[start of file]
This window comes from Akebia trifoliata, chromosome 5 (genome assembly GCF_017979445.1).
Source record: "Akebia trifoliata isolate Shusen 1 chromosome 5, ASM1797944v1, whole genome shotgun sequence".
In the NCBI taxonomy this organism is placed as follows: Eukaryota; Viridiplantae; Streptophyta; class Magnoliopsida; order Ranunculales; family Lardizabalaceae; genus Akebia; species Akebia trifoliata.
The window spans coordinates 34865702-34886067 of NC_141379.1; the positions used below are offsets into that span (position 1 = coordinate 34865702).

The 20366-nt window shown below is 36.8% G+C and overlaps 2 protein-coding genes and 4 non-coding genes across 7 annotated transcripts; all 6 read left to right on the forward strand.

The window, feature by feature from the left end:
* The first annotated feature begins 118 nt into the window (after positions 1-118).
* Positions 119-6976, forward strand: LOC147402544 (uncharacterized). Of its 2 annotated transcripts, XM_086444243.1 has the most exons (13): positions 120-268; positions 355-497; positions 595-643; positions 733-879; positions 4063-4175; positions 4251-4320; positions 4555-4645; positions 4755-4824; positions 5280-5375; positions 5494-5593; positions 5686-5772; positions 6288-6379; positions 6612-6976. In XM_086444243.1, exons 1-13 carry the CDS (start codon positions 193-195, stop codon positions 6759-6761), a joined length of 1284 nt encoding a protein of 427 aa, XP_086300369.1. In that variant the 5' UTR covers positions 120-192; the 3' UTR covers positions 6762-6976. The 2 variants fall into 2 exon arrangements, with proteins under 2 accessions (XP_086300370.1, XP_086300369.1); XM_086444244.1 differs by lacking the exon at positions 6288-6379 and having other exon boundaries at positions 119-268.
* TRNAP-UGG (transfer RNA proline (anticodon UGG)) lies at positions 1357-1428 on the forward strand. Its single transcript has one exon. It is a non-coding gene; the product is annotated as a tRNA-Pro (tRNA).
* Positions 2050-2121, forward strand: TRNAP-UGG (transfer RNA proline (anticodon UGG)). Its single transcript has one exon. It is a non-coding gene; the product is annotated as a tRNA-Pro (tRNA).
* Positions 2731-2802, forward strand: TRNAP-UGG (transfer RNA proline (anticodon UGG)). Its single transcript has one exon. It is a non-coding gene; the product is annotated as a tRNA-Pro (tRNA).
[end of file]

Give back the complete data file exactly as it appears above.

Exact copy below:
This window comes from Akebia trifoliata, chromosome 5 (genome assembly GCF_017979445.1).
Source record: "Akebia trifoliata isolate Shusen 1 chromosome 5, ASM1797944v1, whole genome shotgun sequence".
In the NCBI taxonomy this organism is placed as follows: Eukaryota; Viridiplantae; Streptophyta; class Magnoliopsida; order Ranunculales; family Lardizabalaceae; genus Akebia; species Akebia trifoliata.
The window spans coordinates 34865702-34886067 of NC_141379.1; the positions used below are offsets into that span (position 1 = coordinate 34865702).

The 20366-nt window shown below is 36.8% G+C and overlaps 2 protein-coding genes and 4 non-coding genes across 7 annotated transcripts; all 6 read left to right on the forward strand.

The window, feature by feature from the left end:
* The first annotated feature begins 118 nt into the window (after positions 1-118).
* Positions 119-6976, forward strand: LOC147402544 (uncharacterized). Of its 2 annotated transcripts, XM_086444243.1 has the most exons (13): positions 120-268; positions 355-497; positions 595-643; positions 733-879; positions 4063-4175; positions 4251-4320; positions 4555-4645; positions 4755-4824; positions 5280-5375; positions 5494-5593; positions 5686-5772; positions 6288-6379; positions 6612-6976. In XM_086444243.1, exons 1-13 carry the CDS (start codon positions 193-195, stop codon positions 6759-6761), a joined length of 1284 nt encoding a protein of 427 aa, XP_086300369.1. In that variant the 5' UTR covers positions 120-192; the 3' UTR covers positions 6762-6976. The 2 variants fall into 2 exon arrangements, with proteins under 2 accessions (XP_086300370.1, XP_086300369.1); XM_086444244.1 differs by lacking the exon at positions 6288-6379 and having other exon boundaries at positions 119-268.
* TRNAP-UGG (transfer RNA proline (anticodon UGG)) lies at positions 1357-1428 on the forward strand. Its single transcript has one exon. It is a non-coding gene; the product is annotated as a tRNA-Pro (tRNA).
* Positions 2050-2121, forward strand: TRNAP-UGG (transfer RNA proline (anticodon UGG)). Its single transcript has one exon. It is a non-coding gene; the product is annotated as a tRNA-Pro (tRNA).
* Positions 2731-2802, forward strand: TRNAP-UGG (transfer RNA proline (anticodon UGG)). Its single transcript has one exon. It is a non-coding gene; the product is annotated as a tRNA-Pro (tRNA).